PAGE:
It has been. I think that’s a great way to put it because not only has it allowed me to for this last year of being chair, usually, whenever you are elected chairs for three years and you decide to renew that or not, I’ve decided not to, but after the first two years, I had already accomplished all of my goals. So this third year in that pivot has been about reinventing what it is that we offer. And it’s been difficult because usually, you can walk down the hall, you can bump into your coworkers and ask them what’s going on or observe yourself. And you’re there, you can watch, you can experience the environment, but I’ve been flying this plane blind because the only place that our offering exists is in Zoom rooms, right? So we’ve got to, in this year, we had to figure out what is it that we offer? Where’s the value? And how do we even talk about it?

Douglas Davis:
And so we had a two year run of quite a lot of positive press releases and quite a lot of awards. And we were nominated for an Emmy twice and we won the Emmy. And I told my dean and the provost and the president not to expect any of those things from us, because I don’t even know what it is that we’re attracting students to.

Douglas Davis:
And so until I can figure that out by talking to literally every single person, we have about maybe 80 adjuncts and that 15 member team, I make 16, and just talking to them and asking them questions, what’s working, what’s not working and why in order for me to figure out, maybe even what shouldn’t come back from online, what should stay there because we can still get a level of quality, but what is hurting? What is not actually what we would want if we had a choice, things like advanced studio photography, for instance, who’s learning apertures and f-stops and lighting with the camera phone, right? Or things like figure drawing. If you’re really about learning the aesthetics of line shape, form, space, color, value, texture, all the things that they teach you in our school traditionally, can’t really do that at a distance.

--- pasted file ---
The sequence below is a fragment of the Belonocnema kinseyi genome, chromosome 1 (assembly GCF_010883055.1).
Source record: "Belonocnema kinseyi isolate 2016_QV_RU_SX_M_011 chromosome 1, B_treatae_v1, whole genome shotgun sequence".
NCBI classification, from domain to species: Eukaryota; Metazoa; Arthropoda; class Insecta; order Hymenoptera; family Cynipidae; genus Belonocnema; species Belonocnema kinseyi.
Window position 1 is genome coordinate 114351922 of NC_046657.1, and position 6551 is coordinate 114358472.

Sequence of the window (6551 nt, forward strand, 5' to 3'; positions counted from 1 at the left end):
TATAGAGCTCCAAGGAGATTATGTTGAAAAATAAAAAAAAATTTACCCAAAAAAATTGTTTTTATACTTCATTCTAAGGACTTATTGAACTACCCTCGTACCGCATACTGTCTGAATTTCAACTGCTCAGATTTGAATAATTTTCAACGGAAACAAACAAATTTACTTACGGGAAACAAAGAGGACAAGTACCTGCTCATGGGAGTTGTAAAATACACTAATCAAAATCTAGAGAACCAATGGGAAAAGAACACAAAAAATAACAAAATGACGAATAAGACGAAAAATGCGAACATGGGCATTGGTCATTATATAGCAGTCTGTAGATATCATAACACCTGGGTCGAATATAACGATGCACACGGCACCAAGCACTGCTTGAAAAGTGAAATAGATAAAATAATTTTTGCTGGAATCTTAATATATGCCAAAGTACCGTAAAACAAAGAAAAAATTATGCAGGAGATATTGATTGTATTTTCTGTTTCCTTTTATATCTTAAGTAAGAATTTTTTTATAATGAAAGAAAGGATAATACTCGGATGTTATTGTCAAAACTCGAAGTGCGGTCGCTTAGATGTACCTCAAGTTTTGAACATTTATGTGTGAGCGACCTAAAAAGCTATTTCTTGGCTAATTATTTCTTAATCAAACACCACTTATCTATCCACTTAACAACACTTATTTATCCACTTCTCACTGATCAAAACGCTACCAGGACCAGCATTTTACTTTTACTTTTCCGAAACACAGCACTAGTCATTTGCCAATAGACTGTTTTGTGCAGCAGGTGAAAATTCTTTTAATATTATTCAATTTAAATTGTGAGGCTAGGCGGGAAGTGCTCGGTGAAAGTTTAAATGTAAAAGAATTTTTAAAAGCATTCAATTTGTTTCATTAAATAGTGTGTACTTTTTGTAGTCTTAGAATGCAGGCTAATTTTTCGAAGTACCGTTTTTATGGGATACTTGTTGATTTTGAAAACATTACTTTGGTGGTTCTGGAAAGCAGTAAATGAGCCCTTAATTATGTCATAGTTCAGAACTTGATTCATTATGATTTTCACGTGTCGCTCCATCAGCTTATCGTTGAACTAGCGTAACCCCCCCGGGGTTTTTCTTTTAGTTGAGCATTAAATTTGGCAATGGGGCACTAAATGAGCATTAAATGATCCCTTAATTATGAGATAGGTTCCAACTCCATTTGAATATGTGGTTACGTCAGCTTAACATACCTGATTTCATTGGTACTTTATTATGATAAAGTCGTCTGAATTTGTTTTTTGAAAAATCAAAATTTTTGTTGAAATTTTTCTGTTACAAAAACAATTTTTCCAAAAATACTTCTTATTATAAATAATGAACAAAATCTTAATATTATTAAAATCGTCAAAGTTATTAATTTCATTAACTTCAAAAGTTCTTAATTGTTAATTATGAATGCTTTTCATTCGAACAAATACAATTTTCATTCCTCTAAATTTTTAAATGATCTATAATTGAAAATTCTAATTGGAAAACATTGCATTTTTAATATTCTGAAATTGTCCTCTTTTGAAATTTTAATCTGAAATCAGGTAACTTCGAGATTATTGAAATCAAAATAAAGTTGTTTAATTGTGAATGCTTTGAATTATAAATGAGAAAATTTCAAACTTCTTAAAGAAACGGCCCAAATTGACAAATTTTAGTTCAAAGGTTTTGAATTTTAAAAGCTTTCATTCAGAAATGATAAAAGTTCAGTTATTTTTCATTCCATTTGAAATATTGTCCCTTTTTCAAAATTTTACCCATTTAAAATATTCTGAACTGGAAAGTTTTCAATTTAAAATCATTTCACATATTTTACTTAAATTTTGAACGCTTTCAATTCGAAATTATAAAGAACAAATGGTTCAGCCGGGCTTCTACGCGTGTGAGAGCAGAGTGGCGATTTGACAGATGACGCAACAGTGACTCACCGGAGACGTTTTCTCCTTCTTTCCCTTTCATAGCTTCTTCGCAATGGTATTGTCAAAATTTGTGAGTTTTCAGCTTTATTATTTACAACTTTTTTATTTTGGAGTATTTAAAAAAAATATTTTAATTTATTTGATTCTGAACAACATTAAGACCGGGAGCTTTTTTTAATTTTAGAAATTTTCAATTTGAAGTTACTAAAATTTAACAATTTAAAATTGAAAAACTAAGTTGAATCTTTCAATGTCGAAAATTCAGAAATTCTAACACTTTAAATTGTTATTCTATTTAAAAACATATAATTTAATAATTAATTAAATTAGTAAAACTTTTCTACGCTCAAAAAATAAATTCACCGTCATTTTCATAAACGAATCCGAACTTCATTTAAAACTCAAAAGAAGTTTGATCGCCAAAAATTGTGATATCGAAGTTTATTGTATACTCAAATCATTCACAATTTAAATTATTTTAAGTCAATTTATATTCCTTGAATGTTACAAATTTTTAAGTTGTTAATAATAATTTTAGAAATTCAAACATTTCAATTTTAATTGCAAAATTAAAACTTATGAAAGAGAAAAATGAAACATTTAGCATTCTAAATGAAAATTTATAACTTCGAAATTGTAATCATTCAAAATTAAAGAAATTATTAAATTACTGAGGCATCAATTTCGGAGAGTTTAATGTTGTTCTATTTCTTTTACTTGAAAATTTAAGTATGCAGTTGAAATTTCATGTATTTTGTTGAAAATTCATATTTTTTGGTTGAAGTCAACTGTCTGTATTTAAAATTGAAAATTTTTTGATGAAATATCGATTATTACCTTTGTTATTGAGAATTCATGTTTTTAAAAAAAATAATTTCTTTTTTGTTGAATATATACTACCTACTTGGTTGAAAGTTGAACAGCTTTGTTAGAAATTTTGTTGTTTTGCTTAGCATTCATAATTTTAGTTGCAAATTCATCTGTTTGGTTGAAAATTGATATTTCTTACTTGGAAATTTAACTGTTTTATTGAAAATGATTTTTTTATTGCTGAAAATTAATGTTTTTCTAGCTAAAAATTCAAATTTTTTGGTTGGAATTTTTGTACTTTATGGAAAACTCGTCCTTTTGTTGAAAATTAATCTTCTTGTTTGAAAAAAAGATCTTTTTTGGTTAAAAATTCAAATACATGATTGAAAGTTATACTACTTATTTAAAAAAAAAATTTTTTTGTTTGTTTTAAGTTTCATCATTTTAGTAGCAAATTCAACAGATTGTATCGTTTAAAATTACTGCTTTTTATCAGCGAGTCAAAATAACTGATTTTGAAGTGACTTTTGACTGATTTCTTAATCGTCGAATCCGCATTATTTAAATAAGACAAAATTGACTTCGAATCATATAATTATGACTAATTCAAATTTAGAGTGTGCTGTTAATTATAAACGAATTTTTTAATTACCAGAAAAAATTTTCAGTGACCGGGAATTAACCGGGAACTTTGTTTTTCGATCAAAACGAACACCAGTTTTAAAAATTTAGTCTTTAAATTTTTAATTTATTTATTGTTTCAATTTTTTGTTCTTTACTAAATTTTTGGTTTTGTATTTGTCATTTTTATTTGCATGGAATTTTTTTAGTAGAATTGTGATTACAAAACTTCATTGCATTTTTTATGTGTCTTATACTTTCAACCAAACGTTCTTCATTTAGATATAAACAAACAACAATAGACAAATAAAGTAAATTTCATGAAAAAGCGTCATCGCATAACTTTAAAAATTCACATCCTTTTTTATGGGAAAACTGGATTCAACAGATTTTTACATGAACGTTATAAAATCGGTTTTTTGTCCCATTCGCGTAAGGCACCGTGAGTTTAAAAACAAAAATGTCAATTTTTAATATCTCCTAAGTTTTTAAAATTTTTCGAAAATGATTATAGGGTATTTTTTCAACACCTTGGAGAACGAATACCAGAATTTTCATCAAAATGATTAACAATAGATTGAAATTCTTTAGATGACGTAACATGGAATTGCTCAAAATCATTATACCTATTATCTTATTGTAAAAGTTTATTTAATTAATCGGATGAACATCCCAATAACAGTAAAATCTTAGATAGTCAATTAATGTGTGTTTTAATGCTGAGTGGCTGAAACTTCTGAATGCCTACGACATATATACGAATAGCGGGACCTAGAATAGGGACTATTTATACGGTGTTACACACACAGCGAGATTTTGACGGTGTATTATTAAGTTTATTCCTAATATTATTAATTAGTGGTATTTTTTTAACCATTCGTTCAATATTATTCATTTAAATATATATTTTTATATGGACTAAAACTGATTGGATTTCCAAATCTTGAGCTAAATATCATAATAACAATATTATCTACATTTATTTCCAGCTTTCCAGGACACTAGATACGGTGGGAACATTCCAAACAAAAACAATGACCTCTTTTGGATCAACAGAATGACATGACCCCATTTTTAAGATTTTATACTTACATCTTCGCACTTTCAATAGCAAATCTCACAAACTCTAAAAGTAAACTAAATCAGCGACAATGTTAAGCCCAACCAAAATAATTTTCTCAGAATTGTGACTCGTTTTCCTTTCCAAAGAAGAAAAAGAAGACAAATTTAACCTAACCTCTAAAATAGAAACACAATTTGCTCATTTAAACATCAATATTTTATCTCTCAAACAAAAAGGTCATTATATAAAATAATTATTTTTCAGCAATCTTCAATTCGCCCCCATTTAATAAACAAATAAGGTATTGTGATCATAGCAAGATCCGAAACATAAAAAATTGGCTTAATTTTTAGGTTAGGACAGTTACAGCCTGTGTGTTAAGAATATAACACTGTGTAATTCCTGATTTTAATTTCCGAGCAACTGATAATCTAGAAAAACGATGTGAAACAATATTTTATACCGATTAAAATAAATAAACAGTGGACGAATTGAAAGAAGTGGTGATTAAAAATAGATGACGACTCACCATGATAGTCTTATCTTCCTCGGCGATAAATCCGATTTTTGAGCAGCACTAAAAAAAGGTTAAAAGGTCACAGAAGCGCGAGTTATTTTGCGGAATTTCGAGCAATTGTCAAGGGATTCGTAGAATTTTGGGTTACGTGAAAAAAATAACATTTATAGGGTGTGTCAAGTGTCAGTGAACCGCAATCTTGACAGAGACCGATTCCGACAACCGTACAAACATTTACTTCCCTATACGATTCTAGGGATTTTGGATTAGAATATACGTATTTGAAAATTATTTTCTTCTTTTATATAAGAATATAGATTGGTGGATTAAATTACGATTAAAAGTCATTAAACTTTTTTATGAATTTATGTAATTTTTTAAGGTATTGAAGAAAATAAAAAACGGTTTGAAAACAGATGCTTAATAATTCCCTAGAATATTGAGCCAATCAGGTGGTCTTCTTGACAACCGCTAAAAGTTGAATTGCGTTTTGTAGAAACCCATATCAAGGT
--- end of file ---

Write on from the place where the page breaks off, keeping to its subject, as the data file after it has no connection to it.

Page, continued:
Douglas Davis:
And so we’ve been trying to figure out how exactly we can offer our students the best value at a distance during this time the whole world is shifting in addition to the fact that right now, I like to say that the most important students are my staff, the professors, because it’s almost like Thanos snapped his fingers in an instant, how exactly you went from freshmen in college the first day on the job totally changed along with what you do on that job, how you do that job.

Douglas Davis:
And so I think it’s really important to invest in the people who spend the most time with the talent that we’re developing for the industry. And if we are not tapped into what those shifts are, if we’re not useful to our own clients in the boardroom, then what I have to teach you in the classroom, especially whenever you’re attempting something that I’ve never done myself, like you’re entering the industry, you’re finishing college in a pandemic on the couch. And so I think it’s just really, really important for any educators out there to really think about that, that in an instant, institution’s competitive advantage that was built on an in-person experience was flattened. And any of the competitive set, I think it’s arguable now, whether those go-to “schools” that most recruiters recruit from, it’s arguable whether they still can produce the same level of quality when no one was prepared to make this shift.

Douglas Davis:
So I think that is a big opportunity for the challenger brands like us, but it all depends on what everybody did with their time. It’s been a year, but in that year, that pivot and how you can take your resources, redesign your processes and think about what your new priorities are and then invest around those new priorities so that you can focus on that forecasting, focus on new systems design, focus on decision-making, decentralized decision-making, focus on operations. Those are, I would argue, the newest central skills as a result of the pandemic.

Maurice Cherry: